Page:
Oppressively dull, THE LAST MAN is an incoherent jumble of dystopia and apocalypse cliches, dragged down by Christensen, who still can't act (2003's terrific SHATTERED GLASS remains the only film where his limitations have worked in his favor), and is saddled with trite, sub-Rick Deckard narration on top of that (at one point, he's actually required to gravely mumble "If you look into darkness, the darkness looks into you"). Vila's idea of humor is to drop classic rock references into the dialogue, with Kurt admonishing "Johnny! Be good!" to the dead friend only he can see, and apparent Pink Floyd fan Johnny retorting with "Shine on, you crazy diamond!" and "You're trading your heroes for ghosts!" And just because a seriously slumming Keitel is in the cast, Vila throws in a RESERVOIR DOGS standoff near the end between Kurt, Antonio, and Antonio's duplicitous right-hand man Gomez (Rafael Spregelburd). The gloomy and foreboding atmosphere Vila achieves with the Buenos Aires cityscapes is really the only point of interest here and is a strong indicator that he should stick to documentaries, because THE LAST MAN is otherwise unwatchable. (R, 104 mins)
(US - 2018)
NASTY BABY), TYREL is a slow-burning cringe comedy that takes a sometimes frustratingly ambiguous look at casual racism in today's society. With his girlfriend's family taking over their apartment for the weekend, Tyler (Jason Mitchell, best known from MUDBOUND and as Eazy-E in STRAIGHT OUTTA COMPTON), who runs the kitchen in an upscale BBQ restaurant, accompanies his friend Johnny (Christopher Abbott) to a remote cabin for a reunion of Johnny's buddies, who are gathering to celebrate Pete's (Jones) birthday. The cabin is owned by Nico (Nicolas Arze), and it's an eclectic mix of rowdy dudebros that even includes openly gay Roddy (Faith No More keyboardist Roddy Bottum). Tyler is already somewhat nervous as the outsider of the group and he's the only black man present, and things get off to a slightly awkward start when one of them thinks his name is "Tyrel," and Pete seemingly takes offense that Tyler doesn't remember meeting him on a prior occasion. The first night is mostly ballbusting (including casually throwing around the word "faggot" as a playful insult) and their usual drinking games that an uncomfortable Tyler doesn't feel like playing. He ducks out and pretends to go to sleep, which only earns Johnny's derision the next morning, so to put himself at ease, Tyler starts overdoing it, getting far too intoxicated over the course of the day, especially once a second group of guys, including rich, eccentric Alan (Michael Cera), show up.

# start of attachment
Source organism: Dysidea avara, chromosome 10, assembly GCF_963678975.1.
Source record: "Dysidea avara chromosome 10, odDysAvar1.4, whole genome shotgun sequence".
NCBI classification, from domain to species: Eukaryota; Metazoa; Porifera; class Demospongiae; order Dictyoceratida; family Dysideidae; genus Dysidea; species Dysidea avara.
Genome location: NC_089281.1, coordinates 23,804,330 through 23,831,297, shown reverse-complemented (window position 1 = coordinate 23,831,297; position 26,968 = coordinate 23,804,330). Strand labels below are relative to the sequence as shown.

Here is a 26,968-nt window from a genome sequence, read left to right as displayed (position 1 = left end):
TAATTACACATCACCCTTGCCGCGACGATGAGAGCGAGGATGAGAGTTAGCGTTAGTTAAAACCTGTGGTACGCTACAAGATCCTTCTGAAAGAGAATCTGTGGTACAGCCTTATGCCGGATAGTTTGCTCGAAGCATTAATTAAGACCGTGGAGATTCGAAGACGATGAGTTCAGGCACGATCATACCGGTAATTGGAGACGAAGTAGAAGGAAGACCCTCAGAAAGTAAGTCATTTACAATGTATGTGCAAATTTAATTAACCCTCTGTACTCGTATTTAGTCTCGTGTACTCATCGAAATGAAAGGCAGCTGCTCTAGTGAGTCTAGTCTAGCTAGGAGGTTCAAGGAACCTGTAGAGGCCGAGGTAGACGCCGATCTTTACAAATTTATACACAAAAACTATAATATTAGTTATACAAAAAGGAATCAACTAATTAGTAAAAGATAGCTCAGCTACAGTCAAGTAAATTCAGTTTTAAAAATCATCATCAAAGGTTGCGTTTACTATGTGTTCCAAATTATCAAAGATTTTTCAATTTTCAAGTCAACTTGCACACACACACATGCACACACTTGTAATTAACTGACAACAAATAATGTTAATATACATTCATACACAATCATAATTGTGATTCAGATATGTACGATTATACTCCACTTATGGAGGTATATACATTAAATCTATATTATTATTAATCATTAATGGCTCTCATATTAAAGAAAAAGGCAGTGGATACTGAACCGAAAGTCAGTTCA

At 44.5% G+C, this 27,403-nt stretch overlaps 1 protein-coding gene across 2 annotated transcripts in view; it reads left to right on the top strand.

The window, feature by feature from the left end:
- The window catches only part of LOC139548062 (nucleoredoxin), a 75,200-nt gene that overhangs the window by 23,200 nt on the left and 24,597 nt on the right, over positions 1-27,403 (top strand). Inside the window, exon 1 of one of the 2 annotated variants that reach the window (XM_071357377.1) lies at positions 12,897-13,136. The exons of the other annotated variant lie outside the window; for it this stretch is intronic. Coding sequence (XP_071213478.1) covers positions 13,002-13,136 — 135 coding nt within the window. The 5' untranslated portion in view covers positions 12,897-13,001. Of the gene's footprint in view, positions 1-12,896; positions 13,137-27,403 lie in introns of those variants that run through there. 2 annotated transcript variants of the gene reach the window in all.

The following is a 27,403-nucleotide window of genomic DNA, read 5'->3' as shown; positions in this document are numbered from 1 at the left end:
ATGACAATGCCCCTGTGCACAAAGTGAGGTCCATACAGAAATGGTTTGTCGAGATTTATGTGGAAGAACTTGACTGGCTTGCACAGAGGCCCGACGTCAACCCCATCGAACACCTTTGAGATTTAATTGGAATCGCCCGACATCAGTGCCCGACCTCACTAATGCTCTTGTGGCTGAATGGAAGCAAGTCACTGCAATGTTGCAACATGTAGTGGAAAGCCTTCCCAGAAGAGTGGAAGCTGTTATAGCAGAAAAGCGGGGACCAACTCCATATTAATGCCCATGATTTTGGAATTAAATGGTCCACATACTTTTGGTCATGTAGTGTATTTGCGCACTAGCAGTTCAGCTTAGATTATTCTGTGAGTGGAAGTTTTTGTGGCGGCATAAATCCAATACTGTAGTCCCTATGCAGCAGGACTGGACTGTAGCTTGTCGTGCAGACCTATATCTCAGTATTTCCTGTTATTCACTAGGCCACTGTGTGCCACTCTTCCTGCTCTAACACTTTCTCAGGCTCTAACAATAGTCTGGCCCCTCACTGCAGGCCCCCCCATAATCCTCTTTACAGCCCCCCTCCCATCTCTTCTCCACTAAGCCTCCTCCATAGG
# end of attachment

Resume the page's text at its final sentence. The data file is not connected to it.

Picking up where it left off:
Almost every comment is loaded with a potential misread, from questioning chef Tyler whether grits should be eaten with sugar or salt to someone asking "Is this a Rachel Dolezal thing...am I allowed to do this?" All of these guys are liberal and affluent to some degree, and TYREL speaks to how words and actions can be interpreted even if the intent isn't there, making the point that assumptions and belief systems are ingrained into one's psyche. No one says or does anything that's intended to be overtly offensive (Roddy brushes off the homophobic slur directed at another, because it's just guys being guys) or blatantly racist, but Tyler has been on the receiving end of it enough that his guard is always up. He frequently exacerbates the situation by overreacting in an irrational way, especially on the second day when he gets far more intoxicated than anyone else, even drunkenly helping himself to an expensive bottle of whiskey that was a gift for Pete, as Silva starts using subtly disorienting camera angles to convey Tyler's--and the audience's--increasing discomfort. TYREL is mainly about creating a mood of one unintentional microaggression after another, but Silva somewhat overstates the point by setting the getaway bash on the same weekend as President Trump's inauguration, a ham-fisted move that puts a challenging character piece squarely into "MESSAGE!" territory, especially when Alan breaks out a Trump pinata and smirks to Tyler, "Oh, you'll love this!" TYREL moves past that heavy-handed stumble, and ultimately, there's no big message to be had here, but while it seems slight on a first glance, much it will nevertheless stick with you. It's anchored by a perceptive performance by Mitchell, supported by an ensemble that's strong across the board, with a nice late-film turn by the late, great character actor Reg E. Cathey--in his last film before his February 2018 death from lung cancer--as one of Nico's neighbors. (Unrated, 87 mins)